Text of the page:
Read Luke 1:46-55

After finding out she’s pregnant, Mary runs to see her cousin Elizabeth.  Elizabeth declares that Mary is blessed, because she believed what she’d been told by the Lord. In Luke 1:46-55, we hear Mary echo this sense of blessedness in her hymn of praise.

Mary’s hymn, which is also known as the “Magnificat,” is a lot like the hymn of praise sung by Hannah who, like Elizabeth, had grown old before she’d been able to have a baby (see 1 Sam 2:1-10).  Here, after the announcement of two unexpected (and seemingly impossible) pregnancies, we hear Mary rejoicing that God has looked upon her with favor.

46 And Mary[a] said, “My soul magnifies the Lord, 47and my spirit rejoices in God my Savior,
48 for he has looked with favor on the lowliness of his servant. Surely, from now on all generations will call me blessed; 49 for the Mighty One has done great things for me, and holy is his name.
50 His mercy is for those who fear him from generation to generation.
51 He has shown strength with his arm; he has scattered the proud in the thoughts of their hearts.
52 He has brought down the powerful from their thrones, and lifted up the lowly;
53 he has filled the hungry with good things, and sent the rich away empty.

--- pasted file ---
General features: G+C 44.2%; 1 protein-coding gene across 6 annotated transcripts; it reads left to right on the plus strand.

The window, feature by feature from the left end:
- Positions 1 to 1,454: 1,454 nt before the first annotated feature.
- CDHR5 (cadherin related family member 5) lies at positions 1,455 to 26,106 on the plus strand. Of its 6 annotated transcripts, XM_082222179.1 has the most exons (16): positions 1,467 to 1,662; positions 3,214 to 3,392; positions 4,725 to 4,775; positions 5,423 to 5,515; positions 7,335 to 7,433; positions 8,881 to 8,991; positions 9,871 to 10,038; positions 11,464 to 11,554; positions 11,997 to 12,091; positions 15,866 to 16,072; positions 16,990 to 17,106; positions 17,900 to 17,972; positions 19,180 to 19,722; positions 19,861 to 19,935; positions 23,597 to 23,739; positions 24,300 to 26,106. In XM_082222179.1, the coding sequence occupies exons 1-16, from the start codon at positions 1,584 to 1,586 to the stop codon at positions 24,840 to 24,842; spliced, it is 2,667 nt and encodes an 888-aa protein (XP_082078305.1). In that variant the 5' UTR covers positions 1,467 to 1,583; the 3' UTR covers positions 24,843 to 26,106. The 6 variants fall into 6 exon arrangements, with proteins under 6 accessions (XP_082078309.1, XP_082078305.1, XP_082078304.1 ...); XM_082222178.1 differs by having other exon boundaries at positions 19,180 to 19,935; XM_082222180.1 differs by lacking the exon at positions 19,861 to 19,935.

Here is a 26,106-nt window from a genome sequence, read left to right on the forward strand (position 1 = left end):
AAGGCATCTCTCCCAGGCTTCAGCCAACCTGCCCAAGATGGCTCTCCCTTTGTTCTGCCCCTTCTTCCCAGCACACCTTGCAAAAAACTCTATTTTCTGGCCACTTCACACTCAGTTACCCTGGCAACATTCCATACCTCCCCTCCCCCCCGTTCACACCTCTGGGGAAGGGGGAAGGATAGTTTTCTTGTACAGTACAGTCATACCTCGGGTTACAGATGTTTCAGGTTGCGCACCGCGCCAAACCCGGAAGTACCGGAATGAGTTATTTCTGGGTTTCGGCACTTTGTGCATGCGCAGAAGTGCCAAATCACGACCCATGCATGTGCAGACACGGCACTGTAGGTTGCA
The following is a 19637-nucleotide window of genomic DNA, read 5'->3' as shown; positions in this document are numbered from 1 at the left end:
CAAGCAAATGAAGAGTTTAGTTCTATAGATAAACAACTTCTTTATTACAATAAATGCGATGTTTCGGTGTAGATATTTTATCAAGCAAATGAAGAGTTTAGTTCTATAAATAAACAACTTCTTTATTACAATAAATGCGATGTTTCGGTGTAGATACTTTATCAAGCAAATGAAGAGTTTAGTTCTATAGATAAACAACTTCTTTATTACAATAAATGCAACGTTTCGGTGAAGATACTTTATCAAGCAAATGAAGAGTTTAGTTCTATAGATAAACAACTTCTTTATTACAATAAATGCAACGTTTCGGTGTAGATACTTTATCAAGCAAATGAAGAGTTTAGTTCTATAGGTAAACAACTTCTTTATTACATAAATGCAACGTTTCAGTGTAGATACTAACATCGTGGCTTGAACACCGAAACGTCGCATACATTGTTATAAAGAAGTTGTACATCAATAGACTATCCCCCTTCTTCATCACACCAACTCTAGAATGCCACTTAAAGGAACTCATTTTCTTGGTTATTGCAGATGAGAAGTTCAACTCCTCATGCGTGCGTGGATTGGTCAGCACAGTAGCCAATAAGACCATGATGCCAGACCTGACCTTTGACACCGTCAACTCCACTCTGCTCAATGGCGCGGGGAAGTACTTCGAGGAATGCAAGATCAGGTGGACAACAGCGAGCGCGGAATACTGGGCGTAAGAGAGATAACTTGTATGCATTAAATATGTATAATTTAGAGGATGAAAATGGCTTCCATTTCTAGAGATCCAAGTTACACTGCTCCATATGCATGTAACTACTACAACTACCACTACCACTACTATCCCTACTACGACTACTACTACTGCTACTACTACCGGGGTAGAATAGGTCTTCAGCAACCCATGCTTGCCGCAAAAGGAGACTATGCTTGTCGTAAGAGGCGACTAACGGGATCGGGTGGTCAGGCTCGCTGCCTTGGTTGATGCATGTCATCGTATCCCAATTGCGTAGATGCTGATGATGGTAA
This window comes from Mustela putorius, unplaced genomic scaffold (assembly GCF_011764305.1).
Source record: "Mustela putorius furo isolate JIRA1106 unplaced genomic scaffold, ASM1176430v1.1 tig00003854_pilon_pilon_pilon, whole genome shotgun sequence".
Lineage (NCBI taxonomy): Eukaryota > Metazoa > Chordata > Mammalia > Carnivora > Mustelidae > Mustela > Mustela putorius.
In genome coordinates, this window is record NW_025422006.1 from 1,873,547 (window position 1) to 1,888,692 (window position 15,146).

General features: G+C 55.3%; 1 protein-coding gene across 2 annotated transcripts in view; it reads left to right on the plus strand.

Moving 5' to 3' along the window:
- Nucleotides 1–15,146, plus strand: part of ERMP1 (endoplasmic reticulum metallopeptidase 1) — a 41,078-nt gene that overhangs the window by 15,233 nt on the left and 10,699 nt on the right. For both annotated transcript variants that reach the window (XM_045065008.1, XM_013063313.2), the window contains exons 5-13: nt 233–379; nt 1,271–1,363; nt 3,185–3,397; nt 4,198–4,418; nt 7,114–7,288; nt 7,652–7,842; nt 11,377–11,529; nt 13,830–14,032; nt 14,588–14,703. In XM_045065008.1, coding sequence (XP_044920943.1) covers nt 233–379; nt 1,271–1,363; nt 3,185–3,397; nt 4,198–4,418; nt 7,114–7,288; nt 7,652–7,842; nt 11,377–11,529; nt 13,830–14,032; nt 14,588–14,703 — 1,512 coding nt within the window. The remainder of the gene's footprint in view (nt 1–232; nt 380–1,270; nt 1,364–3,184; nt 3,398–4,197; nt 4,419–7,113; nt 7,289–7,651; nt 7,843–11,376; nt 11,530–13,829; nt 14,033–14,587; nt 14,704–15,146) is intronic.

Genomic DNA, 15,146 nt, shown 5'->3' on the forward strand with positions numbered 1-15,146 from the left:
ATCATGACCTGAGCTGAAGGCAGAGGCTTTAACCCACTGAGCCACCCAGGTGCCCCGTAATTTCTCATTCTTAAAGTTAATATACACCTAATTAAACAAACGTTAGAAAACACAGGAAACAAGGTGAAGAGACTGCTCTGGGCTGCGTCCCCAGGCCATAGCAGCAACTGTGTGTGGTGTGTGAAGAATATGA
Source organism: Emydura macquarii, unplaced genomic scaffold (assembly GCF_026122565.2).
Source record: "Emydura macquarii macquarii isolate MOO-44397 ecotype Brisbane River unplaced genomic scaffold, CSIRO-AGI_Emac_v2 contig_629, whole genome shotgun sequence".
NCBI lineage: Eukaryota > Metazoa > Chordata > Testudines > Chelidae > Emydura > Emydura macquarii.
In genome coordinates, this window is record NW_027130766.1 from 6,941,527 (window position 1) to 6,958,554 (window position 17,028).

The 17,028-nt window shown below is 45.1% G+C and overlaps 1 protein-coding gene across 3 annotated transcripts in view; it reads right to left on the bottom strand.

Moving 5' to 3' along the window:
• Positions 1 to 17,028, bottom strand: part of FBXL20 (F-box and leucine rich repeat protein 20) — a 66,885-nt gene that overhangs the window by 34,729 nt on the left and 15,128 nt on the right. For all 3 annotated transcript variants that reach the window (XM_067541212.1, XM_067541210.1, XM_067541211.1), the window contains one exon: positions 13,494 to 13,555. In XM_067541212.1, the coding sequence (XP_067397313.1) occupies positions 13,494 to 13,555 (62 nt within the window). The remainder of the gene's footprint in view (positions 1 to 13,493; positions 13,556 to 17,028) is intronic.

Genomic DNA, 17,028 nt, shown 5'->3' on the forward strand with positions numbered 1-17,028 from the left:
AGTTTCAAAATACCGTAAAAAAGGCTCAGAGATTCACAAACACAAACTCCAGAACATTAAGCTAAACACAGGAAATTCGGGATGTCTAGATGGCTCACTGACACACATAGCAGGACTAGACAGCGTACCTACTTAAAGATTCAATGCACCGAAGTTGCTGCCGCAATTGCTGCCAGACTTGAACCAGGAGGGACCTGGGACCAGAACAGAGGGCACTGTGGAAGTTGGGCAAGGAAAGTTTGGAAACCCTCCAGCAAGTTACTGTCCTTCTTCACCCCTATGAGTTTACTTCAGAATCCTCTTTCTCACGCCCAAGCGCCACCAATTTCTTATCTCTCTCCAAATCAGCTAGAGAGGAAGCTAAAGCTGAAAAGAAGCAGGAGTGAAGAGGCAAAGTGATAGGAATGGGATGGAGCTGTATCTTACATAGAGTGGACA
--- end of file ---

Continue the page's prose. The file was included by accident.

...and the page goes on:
54 He has helped his servant Israel, in remembrance of his mercy,
55 according to the promise he made to our ancestors, to Abraham and to his descendants forever.”

While today almost half of all babies are born to women who are not married, pregnancy outside of wedlock has long held social stigma. The consequences for pregnancy outside of marriage in Mary’s time would have been more severe than any 1950’s social taboo we can imagine. For Mary, this truly would have been a crisis! We don’t know why Mary runs to Elizabeth, but we can imagine she would have been frightened, and maybe needed the advice of an older woman. Instead of shaming Mary for being pregnant before marriage, Elizabeth rejoices, and tells Mary she is blessed. This word of affirmation allows Mary to see herself as blessed, and thank God for looking favorably upon her.

Elizabeth, who the text suggests is too old to be a mother, and Mary, who is unwed, both conceive in unexpected circumstances. While advent is a time of preparation when we get ready to celebrate the arrival of God’s presence through the gift of Christ, it’s important that we remember how unexpected and perhaps uncomfortable Jesus’ arrival was. Advent – and in particular Mary’s Song – also offers a wonderful opportunity for us to reflect on how we respond to unexpected crises in our own lives.

For reflection:

Elizabeth’s response to Mary empowers Mary to see herself as blessed. How can our response to suffering influence the way people experience unexpected or complicated life situations?

Christians often think of God as revealing himself through power and might, but Mary’s song speaks of a God who shows strength by lifting up the “lowly” and “hungry” and bringing down the rich and powerful. In what ways have you seen God’s presence revealed in places of suffering or humility?

By Alison Burchett; she grew up at WPC and is currently in her third year of a Master of Divinity program at Princeton Theological Seminary in Princeton, NJ.Alison Burchett photo